electricity, no water.  Inside are a mattress and some clothes.  Follow
the path through the weeds and there is another long vacant building
that looks like it was once a school.  Clearly people stay here as
well.  Empty cans of baked beans, chili, and Vienna sausages are piled
next to Four Loko cans, jars of peanut butter, and empty juice boxes.
“Where’s our skate park?” is painted onto the wall in blazing red.  A
Thanksgiving card with a teddy bear on the outside lies on the
pavement.  Nana wishes the best to granddaughter Heather and son
 New Orleans has 3,000 to 6,000 homeless people
living in abandoned buildings according to an August 2010 report by
Unity of Greater New Orleans.  The report, “Search and Rescue Five Years
 Later: Saving People Still Trapped in Katrina’s Ruins,” notes
homelessness has doubled since Katrina.   Seventy-five percent of the
people in those buildings are survivors of Hurricane Katrina.  Outreach
workers report many are disabled but many also work.  Inside abandoned
buildings live full-time sitters and restaurant workers.
 Since Katrina, New Orleans has a severe homeless
problem because of the scarcity of affordable housing.  HUD and local
governments demolished over 4000 affordable public housing apartments
after Katrina.  “The current housing crisis in New Orleans reflects the
disastrous impact of the demolition policy,” according to the UN Special
 Rapporteur on Adequate Housing in a February 2010 report very critical
of the United States.  Rents rose.  Tens of thousands of homes remain
vacant.  Over 30,000 families are on the waiting list for affordable
 A November 2010 report from the Greater New Orleans
Community Data Center pegs the number of vacant and blighted properties
at over 40,000 in New Orleans with more in the suburbs – 14,000 of which
 are owned by the government.
 Unity for the Homeless has been asking for help for
people living in abandoned buildings for years.  They have four outreach
 workers who nightly check on people living in abandoned buildings.
Five recommendations from Unity to help these thousands of people:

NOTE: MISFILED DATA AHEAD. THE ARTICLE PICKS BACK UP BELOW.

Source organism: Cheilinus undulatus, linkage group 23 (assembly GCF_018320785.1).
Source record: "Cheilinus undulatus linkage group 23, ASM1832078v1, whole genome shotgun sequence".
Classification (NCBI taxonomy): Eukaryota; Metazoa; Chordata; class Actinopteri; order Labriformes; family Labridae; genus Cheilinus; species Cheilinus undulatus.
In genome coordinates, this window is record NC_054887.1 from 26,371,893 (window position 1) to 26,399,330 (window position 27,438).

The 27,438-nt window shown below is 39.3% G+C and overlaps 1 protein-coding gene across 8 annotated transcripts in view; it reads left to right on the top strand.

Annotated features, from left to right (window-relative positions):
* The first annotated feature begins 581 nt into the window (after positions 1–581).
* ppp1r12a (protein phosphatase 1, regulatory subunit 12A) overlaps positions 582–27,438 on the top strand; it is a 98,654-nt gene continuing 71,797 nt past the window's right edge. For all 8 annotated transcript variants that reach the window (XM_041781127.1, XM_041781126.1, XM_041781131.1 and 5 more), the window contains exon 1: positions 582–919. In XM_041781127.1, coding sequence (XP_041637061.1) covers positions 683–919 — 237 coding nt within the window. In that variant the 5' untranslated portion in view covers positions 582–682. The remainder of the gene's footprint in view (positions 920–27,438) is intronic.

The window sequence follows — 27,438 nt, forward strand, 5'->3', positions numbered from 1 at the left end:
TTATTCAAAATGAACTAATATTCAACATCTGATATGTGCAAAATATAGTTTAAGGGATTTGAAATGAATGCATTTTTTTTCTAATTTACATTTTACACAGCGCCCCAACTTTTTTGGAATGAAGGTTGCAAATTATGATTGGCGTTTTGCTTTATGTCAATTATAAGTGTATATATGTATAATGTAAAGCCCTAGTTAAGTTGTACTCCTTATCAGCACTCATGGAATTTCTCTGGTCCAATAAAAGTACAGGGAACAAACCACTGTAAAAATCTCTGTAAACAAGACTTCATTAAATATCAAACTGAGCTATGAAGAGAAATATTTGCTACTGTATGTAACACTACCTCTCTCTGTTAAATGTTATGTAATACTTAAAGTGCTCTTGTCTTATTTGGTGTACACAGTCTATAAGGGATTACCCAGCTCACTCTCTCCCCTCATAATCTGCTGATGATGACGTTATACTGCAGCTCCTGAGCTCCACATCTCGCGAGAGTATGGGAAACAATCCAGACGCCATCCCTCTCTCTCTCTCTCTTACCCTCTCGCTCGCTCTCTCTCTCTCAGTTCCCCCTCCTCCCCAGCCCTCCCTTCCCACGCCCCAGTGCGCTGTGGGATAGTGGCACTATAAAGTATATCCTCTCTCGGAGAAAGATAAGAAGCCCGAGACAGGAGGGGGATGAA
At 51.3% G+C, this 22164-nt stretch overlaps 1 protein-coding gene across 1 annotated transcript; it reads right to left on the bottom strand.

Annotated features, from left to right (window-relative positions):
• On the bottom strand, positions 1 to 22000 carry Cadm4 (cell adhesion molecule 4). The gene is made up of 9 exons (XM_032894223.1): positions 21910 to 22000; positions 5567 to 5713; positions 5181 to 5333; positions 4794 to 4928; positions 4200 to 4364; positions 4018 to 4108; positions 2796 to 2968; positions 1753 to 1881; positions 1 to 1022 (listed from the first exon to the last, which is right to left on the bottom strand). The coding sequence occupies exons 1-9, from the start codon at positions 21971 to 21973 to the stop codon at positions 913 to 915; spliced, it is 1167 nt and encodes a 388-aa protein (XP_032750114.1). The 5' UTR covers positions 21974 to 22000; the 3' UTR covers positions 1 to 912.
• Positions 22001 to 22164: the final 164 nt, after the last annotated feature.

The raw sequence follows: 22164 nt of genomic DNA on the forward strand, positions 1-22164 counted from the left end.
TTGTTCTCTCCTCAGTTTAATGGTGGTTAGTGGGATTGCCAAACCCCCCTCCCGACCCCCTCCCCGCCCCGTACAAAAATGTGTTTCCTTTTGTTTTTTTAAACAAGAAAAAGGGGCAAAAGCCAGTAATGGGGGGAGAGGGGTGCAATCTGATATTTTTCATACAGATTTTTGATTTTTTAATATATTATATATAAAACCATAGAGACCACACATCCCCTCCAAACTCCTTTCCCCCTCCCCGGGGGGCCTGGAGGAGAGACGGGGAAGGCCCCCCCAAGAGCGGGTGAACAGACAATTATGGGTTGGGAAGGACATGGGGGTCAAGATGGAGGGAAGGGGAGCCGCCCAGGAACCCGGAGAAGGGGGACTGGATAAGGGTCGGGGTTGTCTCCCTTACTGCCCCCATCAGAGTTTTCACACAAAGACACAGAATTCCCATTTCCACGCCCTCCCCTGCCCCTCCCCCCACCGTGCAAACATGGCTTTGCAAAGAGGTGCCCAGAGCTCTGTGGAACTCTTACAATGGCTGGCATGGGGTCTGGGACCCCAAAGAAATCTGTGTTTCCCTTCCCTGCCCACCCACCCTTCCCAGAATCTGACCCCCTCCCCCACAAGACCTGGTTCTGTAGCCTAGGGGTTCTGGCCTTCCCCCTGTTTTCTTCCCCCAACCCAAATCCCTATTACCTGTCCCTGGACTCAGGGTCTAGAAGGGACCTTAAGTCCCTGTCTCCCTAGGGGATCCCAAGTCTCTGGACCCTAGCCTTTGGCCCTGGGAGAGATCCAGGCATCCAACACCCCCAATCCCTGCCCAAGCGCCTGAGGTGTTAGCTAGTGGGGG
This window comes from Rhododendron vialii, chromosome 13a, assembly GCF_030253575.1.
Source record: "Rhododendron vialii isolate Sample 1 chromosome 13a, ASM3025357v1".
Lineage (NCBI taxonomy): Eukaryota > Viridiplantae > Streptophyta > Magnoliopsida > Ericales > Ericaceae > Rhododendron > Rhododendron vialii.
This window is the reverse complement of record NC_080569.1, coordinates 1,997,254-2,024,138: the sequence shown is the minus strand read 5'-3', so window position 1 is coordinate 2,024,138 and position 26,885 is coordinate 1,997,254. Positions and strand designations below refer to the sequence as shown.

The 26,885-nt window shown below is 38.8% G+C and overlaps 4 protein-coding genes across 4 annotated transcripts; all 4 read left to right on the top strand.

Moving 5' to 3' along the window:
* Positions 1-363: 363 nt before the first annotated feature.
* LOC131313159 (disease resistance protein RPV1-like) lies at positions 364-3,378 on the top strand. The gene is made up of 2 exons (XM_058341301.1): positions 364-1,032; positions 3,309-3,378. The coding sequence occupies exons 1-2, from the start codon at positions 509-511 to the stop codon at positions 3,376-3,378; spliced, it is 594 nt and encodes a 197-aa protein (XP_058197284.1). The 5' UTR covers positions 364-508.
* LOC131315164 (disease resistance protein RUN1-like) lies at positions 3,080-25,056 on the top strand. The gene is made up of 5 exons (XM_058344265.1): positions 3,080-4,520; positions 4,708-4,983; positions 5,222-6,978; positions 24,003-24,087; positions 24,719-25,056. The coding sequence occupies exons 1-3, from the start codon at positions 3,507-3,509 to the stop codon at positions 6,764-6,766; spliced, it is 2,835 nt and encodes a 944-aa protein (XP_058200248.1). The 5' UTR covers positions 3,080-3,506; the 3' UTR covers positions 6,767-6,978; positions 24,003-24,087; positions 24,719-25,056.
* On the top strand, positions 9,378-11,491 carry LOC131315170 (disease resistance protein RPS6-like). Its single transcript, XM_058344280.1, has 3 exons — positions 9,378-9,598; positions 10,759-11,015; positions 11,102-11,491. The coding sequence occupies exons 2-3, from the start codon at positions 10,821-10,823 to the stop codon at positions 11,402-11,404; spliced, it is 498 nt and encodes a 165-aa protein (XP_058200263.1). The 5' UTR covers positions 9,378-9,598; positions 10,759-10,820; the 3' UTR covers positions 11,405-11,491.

convert abandoned building into housing for the homeless; fund case
managers to help people with disabilities move into housing; additional
outreach and housing search workers; create a small shelter with
intensive services for people with mental health problems who are
resistant to shelters; and serious investment in affordable rental
housing.  There are several hundred housing vouchers available for
disabled homeless people but no money to fund the caseworkers they need.
 Nationally, the US has severely cut its investment
in affordable housing despite increasing need from the foreclosure and
economic crises.  Homelessness is of course up all over.  The U.S.
Conference of Mayors reported in December 2010 that demands for food and
 housing are up across the country.  The causes?  Unemployment, high
housing costs and low wages.
 Will we look into our abandoned buildings and look
into the eyes of our abandoned daughters and sons and sisters and
brothers? Will our nation address unemployment, high housing costs, and
low wages?  Will we address the abuse, neglect, and family conflict that
 create homelessness for millions of youth, especially gay and
transgender youth?  Or will the fires continue and the lives end?
 Bill Quigley is Legal Director of
the Center for Constitutional Rights and law professor at Loyola
University New Orleans.  You can reach Bill at quigley77 at gmail.com